If Australia signs the Anti-Counterfeiting Trade Agreement (ACTA), internet service providers (ISPs) may be obliged to hand over the identity of its users to those defending copyright.
The European Commission of Trade has released a draft of the agreement, which aims to establish international standards on how to enforce intellectual property rights, and has involved countries around the world including Australia.
Signatories to the ACTA will be required to ensure that copyright holders can sue "intermediaries" whose services are used to infringe intellectual property.
"The parties [may] shall also ensure that right holders are in a position to apply for an injunction against [infringing] intermediaries whose services are used by a third party to infringe an intellectual property right," the draft states.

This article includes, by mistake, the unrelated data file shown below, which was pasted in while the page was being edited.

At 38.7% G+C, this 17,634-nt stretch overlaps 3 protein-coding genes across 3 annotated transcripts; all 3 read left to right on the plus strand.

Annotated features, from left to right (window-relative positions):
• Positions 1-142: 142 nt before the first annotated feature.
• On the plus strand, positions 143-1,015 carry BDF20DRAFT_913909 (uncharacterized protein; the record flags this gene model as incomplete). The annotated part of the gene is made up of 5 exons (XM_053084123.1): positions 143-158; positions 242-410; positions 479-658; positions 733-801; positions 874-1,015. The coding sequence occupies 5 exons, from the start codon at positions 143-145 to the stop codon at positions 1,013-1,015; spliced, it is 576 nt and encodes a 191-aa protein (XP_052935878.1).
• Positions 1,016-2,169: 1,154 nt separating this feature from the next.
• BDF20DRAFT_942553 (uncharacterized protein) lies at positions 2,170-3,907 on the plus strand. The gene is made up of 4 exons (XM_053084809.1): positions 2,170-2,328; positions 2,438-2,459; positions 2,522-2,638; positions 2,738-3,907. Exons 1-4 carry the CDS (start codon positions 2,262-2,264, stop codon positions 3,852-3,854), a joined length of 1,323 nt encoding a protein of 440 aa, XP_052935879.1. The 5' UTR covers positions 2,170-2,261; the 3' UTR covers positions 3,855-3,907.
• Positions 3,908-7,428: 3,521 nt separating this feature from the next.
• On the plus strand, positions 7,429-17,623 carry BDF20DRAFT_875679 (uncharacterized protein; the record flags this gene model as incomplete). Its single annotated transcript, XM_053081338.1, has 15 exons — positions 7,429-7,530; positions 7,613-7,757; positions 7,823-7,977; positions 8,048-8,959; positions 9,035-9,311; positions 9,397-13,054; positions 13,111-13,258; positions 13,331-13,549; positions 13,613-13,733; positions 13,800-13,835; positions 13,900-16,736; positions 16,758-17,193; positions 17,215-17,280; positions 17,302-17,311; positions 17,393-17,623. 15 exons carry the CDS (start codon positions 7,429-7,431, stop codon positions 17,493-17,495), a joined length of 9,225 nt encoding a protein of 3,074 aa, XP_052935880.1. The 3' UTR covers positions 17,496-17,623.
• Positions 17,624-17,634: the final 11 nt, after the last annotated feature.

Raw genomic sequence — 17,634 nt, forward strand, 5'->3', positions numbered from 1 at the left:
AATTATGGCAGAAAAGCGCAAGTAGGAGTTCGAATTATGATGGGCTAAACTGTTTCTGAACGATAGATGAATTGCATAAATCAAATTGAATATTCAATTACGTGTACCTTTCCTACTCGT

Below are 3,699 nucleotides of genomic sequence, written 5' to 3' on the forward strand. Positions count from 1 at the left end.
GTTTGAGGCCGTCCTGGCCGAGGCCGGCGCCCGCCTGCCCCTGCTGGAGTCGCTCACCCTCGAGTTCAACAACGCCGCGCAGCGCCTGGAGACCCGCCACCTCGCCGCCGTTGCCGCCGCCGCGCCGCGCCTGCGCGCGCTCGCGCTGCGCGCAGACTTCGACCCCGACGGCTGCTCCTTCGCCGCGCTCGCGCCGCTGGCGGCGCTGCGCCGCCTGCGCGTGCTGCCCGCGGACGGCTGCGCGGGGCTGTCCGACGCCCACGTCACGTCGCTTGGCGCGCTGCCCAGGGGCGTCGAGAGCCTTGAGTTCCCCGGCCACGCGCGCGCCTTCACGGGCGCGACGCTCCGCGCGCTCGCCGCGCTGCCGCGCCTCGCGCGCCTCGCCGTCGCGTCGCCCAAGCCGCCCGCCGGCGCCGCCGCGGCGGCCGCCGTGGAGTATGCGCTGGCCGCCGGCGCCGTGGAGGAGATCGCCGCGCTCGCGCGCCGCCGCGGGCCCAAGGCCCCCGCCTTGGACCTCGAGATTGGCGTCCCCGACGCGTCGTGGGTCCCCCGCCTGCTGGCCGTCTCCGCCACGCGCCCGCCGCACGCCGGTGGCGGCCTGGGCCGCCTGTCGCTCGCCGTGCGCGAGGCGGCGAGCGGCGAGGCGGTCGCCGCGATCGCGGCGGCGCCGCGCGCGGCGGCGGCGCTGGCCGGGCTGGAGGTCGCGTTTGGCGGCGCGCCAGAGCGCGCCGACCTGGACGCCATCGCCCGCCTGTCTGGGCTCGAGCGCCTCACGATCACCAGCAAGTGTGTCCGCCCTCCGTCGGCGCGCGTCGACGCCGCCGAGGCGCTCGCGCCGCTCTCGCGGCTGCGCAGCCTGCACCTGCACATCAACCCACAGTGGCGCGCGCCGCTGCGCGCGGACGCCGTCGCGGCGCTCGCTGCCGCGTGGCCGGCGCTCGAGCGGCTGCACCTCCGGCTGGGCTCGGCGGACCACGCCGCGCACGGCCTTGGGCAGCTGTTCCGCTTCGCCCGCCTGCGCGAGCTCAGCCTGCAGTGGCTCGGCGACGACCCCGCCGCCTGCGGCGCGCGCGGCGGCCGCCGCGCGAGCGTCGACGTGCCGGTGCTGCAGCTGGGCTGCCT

The agreement deals with difficulties that copyright holders have in targeting actual infringers online. It details that ISPs would not be required to be monitored if they agree upfront to hand over the identities of their customers should they come under investigation.
In civil proceedings, like that faced by iiNet in Australia, the agreement would require that authorities have the right to order the infringer to pay damages "adequate to compensate for the injury the right holder has suffered as a result of the infringement".
The draft also outlines how infringements would be valued.